However, we can be more specific than that, by looking at the historic statement of faith of the Mennonites (of which the Amish are a later offshoot).13 Under the subtitle “Of God and the Creation of all Things”, the confession states that God, “in six days, created, made, and prepared, heaven and earth, and the sea, and all that in them is”. Under the subtitle “Of the Fall of Man”, it states, “We believe and confess, according to the holy Scriptures, that these our first parents, Adam and Eve, did not continue long in this glorious state in which they were created, but that they, seduced by the … the devil, transgressed the high commandment of God and became disobedient to their Creator; through which disobedience sin has come into the world, and death by sin, which has thus passed upon all men … .” Keller must also be aware that it was the Amish who crafted the Ark at Answers in Genesis’ Ark Encounter, consistent with their biblical, creationist beliefs.14
So Keller is hoisted on his own petard, his parade example of ethics-in-action being from a group who are considered biblical fundamentalists by any standard—biblical creationists, not evolutionists! The Amish believe that humanity is created in God’s Image and therefore of infinite worth. Moreover, their understanding is that people are fallen as a result of the First Adam’s transgression, but are redeemed by the work of Christ (the Last Adam) on the cross. It is this world-view of the Amish, their ‘moral source’, which has been so ably demonstrated to uphold their ‘high ideals’. They can forgive, as Christ has forgiven them. The reason why modern culture rarely produces people of this moral calibre anymore is that it has rejected its Judeo-Christian roots, these being the biblical doctrines of God, creation, sin and salvation. But Keller singularly fails to recognize this fundamental fact.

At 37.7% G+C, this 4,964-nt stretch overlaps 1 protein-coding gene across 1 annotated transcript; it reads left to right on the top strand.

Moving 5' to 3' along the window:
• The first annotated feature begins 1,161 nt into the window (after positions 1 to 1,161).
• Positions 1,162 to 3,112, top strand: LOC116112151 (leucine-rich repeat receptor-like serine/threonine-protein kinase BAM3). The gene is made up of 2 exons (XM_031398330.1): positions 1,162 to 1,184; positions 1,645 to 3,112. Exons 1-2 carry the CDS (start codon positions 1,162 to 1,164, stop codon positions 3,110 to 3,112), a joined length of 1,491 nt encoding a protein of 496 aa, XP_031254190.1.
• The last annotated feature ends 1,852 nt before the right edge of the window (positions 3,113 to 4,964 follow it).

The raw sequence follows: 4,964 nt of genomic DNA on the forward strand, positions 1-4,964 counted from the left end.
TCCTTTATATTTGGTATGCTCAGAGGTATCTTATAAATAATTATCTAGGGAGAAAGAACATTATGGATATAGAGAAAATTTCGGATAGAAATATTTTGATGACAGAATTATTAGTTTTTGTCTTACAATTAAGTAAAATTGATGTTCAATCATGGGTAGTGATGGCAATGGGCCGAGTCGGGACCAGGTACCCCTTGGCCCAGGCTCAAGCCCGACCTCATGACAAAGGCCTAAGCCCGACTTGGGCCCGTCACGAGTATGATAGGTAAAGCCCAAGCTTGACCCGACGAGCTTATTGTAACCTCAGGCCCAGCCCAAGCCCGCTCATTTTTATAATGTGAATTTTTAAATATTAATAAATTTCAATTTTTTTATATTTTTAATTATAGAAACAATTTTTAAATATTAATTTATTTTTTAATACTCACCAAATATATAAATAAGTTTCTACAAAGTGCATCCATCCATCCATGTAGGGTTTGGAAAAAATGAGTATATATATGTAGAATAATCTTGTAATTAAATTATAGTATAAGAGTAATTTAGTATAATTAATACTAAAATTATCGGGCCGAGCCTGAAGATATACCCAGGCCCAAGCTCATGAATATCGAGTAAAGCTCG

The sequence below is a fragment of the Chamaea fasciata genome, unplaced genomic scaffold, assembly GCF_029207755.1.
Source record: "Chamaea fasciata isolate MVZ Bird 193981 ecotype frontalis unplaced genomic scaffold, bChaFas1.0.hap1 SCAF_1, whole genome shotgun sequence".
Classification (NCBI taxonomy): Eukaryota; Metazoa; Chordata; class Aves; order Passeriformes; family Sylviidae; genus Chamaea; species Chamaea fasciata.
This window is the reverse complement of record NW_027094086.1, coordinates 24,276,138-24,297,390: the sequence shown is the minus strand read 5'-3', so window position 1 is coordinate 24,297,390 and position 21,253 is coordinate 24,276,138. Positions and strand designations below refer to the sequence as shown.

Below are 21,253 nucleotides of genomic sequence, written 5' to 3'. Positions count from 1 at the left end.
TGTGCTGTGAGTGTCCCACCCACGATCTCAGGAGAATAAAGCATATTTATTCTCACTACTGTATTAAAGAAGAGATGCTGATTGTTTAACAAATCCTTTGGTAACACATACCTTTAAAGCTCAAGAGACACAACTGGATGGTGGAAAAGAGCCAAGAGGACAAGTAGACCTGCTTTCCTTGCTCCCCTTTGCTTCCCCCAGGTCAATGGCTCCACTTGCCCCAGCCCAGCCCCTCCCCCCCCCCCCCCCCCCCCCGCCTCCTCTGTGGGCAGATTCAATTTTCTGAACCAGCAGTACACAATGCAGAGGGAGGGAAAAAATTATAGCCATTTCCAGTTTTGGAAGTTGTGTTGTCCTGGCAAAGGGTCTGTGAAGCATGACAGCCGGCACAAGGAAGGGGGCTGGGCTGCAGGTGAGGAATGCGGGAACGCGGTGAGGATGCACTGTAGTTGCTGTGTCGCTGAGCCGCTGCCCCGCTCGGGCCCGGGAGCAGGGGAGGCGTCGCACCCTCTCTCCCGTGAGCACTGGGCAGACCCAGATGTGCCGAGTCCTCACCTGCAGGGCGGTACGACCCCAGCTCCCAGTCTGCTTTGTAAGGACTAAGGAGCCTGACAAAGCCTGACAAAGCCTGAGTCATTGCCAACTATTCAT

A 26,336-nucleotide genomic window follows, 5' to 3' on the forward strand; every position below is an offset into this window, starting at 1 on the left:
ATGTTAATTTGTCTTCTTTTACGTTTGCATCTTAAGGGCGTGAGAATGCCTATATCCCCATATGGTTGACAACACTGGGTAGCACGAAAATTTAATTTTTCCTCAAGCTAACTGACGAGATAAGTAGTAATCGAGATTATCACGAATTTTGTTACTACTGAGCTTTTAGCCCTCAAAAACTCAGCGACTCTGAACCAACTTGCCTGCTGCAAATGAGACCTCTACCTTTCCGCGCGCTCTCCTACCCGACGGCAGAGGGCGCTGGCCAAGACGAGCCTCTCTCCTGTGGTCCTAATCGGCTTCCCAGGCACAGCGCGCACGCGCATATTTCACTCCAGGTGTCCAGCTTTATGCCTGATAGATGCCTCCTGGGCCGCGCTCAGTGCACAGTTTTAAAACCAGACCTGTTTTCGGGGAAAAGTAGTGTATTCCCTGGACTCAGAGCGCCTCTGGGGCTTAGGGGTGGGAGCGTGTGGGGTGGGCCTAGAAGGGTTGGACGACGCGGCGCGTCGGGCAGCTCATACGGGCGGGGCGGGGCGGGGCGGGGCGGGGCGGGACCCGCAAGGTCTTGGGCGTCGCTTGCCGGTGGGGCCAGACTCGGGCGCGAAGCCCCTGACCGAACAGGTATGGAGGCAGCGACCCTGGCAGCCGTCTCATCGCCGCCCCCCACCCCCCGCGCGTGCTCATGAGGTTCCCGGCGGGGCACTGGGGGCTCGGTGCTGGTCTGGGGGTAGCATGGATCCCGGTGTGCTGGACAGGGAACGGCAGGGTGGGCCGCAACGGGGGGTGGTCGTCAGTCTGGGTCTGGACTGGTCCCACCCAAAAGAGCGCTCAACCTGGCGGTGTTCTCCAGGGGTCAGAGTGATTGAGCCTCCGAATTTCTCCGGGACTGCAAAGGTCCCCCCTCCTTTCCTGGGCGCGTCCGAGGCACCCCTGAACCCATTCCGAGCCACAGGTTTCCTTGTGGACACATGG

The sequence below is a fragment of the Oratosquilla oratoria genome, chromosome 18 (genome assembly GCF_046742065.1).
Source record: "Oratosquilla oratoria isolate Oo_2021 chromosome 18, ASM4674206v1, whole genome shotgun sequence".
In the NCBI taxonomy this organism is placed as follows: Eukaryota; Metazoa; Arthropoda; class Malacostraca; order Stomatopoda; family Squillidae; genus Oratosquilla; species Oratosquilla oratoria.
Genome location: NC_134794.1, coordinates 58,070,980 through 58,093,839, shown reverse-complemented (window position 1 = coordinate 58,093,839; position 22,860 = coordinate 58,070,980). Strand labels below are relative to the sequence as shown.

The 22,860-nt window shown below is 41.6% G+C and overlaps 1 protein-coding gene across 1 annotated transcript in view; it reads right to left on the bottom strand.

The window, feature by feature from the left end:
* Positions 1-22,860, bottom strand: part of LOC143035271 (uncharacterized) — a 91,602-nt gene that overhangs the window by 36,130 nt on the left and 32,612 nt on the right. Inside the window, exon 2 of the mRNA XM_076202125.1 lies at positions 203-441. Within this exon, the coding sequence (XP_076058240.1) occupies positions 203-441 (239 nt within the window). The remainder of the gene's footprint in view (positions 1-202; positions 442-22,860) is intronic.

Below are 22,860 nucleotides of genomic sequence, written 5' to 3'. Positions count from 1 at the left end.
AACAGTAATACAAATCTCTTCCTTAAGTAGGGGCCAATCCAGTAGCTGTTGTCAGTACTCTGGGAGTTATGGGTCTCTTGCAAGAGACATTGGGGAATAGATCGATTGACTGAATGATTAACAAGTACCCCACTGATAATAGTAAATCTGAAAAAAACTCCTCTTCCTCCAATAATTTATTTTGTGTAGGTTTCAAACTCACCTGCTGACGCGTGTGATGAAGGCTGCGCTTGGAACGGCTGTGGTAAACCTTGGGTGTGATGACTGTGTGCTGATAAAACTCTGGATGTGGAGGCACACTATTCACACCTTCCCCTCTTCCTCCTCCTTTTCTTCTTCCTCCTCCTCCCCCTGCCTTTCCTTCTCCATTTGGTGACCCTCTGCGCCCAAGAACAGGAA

What is more, there are significant examples of belief in evolution producing the very opposite of what Keller promotes as laudable behaviour. For instance, a number of massacres have been directly linked to belief in evolution, witnessed from the statements of those committing the atrocities (Columbine High School, Finnish high school, Leeds High School, Anders Breivik). And then there are also the clear links between evolutionary belief and Social Darwinism, the Nazi party, and Eugenics.
Evolution in the Church: causes salt to lose its saltiness
Keller started his talk quoting Jesus from Matthew 5:13–16 where Christ admonishes the Church to be “salt”. He recognises that Western culture needs the ‘salt’ of Christian influence in order to preserve it from destruction. He is correct in recognizing that ‘saltiness’ means being distinct from the culture and challenges the Church not to lose its distinctiveness. Keller finished his address with a call to the Church to remain distinctive and true to its ideals, and a call to British society to allow the Church to be distinct, and to critique the Church on its ideals. But the grand irony of Keller’s address is that, in reality, he is advocating that the church should not be distinct from society—because the world-view of Western society is evolutionary. If the Church imbibes the evolutionary world-view of ‘survival of the fittest’ and ‘nature red in tooth and claw’, it is seriously compromised.